Angels of Death

Inside the Biker Gangs' Crime Empire


By Julian Sher

By William Marsden

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Two of today’s top investigative journalists discovered the reality of the world’s most foremost biker gang — The Hells Angels. With an estimated 2,500 members in 25 countries, the Hells Angels have inspired a global subculture of violence and fear. Sher and Marsden unflinching look at how law enforcement agencies worldwide are trying to stop — with little success — the biker gangs from spreading their violent outlaw creed around the world.



“American ­Legend”

Hells Angels will continue to ride to the ends of the earth.
The sun never sets on a Hells Angel ­patch.
–Hells Angel Sonny ­Barger

They had not planned on beheading ­her.

But Cynthia Garcia needed to be taught a lesson. The ­forty-­four-­year-­old single mother of six had committed a fatal error. Nobody disrespects the Hells Angels, especially in their own clubhouse. In their minds, “the stupid bitch” deserved to ­die.

It was a cool fall Thursday night in Mesa, Arizona, in October 2001. Ten bikers had just returned to the Hells Angels clubhouse after one of their favourite drinking holes shut down at 1:30 a.m. But the boys were still hungry for some ­action.

The clubhouse was in a rundown part of town just east of Phoenix, on a small street lined with ­busted-­up pickups, faded brown palm trees and ­broken-­down white fences. The Mesa headquarters was prettier than most biker hangouts, which often look more like bunkers than clubhouses. The local Angels had taken care to keep up appearances. The Spanish shingles on the slanted roof were not cracked; the white stucco wall was immaculate, except for a striking logo – two big yellow Death Heads bracketing the name “Mesa” in blood red. A Death Head also adorned the black mailbox on the ­sidewalk.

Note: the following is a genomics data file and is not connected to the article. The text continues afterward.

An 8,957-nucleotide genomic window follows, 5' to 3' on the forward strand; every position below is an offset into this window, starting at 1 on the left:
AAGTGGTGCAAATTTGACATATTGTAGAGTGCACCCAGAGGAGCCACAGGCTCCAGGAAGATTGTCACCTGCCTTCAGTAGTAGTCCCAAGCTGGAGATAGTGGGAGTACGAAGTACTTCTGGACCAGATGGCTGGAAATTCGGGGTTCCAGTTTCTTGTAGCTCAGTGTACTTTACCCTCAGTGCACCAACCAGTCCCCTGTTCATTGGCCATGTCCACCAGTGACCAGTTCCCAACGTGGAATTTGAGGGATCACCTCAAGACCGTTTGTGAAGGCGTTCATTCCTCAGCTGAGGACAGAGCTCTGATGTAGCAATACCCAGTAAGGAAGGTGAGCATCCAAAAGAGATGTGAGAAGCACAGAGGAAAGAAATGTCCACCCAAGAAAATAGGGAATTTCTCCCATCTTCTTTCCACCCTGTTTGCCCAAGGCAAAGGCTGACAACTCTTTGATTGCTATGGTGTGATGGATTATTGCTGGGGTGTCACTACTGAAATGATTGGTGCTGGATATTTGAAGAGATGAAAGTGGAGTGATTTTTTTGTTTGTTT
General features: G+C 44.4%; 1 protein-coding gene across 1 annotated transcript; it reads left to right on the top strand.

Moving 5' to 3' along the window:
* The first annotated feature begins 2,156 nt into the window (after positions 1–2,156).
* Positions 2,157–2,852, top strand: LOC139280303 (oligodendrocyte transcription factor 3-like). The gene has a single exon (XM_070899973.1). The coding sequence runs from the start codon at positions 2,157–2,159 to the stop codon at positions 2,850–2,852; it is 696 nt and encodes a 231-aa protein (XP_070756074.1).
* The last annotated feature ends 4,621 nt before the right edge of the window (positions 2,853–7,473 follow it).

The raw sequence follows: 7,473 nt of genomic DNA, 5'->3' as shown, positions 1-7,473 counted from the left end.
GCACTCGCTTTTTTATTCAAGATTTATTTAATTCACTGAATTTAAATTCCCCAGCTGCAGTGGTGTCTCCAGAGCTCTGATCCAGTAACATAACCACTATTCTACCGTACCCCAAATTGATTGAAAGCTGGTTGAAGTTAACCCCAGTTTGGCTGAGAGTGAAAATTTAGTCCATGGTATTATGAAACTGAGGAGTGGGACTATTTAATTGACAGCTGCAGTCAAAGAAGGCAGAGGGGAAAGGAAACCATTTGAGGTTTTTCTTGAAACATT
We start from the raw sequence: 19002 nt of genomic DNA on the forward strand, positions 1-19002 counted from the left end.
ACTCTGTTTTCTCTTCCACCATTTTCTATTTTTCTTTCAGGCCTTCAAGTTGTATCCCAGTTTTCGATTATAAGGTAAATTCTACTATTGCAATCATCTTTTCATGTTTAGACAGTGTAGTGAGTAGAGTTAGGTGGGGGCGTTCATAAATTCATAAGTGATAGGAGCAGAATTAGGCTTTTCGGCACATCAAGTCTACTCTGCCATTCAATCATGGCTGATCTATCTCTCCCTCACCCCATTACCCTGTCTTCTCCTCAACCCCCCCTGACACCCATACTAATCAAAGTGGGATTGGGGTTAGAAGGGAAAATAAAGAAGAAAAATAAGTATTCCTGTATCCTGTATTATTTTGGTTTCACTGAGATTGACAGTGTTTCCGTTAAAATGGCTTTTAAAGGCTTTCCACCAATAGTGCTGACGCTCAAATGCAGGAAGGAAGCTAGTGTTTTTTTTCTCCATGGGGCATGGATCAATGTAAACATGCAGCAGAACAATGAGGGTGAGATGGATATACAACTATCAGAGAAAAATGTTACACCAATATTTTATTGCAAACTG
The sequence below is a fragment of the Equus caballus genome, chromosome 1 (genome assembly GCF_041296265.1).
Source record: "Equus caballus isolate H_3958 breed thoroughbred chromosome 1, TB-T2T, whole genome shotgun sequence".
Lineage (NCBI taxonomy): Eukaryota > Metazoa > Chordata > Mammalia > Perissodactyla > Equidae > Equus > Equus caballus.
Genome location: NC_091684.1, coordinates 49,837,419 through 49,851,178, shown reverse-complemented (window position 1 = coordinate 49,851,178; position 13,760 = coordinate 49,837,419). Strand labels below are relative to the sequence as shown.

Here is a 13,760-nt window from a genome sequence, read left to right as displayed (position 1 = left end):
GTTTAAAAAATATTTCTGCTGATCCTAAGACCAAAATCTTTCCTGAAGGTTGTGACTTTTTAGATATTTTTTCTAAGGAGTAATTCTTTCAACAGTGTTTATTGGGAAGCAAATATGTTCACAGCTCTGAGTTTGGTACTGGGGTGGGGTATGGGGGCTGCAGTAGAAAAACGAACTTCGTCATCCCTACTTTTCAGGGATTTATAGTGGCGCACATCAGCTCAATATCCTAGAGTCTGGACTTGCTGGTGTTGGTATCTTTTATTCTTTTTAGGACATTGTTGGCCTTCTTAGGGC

The winged Death Head is the Hells Angels’ proud emblem: an angry-looking skull with a helmet and feathers streaming behind him. It’s frightening – as it’s meant to be: don’t fuck with the Angels. We’ll eat you ­alive.

Inside the clubhouse, the Angels sent out one of their eager recruits to hunt down some women. He came back with Cynthia Garcia, five foot five and weighing 120 pounds – tiny compared to most of the beefy boozers in biker leather. She started drinking with the boys and having a good time, but then things turned ­nasty.

According to a gang officer who investigated her murder, “They brought her back for some recreation, and she didn’t want to recreate. So they beat her down. She still got mouthy with them. So they threw her in the trunk of a car and finished her off out in the desert.” She was barely alive, beaten and bloody, when the three bikers who’d taken it on themselves to deal with her dragged her out of the car and threw her on her back in the sand. They stabbed her repeatedly, according to a later confession from one of the ­killers.

“I want to cut the bitch’s head off,” the confessed killer claimed one of his bikers said. But his knife was too dull to finish the decapitation, according to the same ­testimony.

A bad knife was the least of the bikers’ problems. They could not know that for one of the killers, the slaying of an innocent woman had pushed him over the edge: he would turn traitor, rat on his biker brothers and start working undercover for the police. In the end, he would help bring down not only his two fellow killers but more than forty Hells Angels from five states on murder and drug charges in the biggest federal sweep against the bikers in American ­history.

Half a world away, Don Hancock, the retired chief of the Criminal Investigations Branch in Western Australia, drove through a quiet suburban neighbourhood in Perth with his friend Lou Lewis. The two men had passed the day at the racetrack, won a bit of money and were now enjoying the serene pleasure of time well spent. As they pulled into Hancock’s driveway, a powerful bomb positioned under his seat blew Hancock out of the car, shredding his body like a rag doll and killing him instantly. His friend died soon afterwards. A cellphone had triggered the bomb, and the outlaw biker who had dialled the number assured his mate that they wouldn’t be charged for the ­call.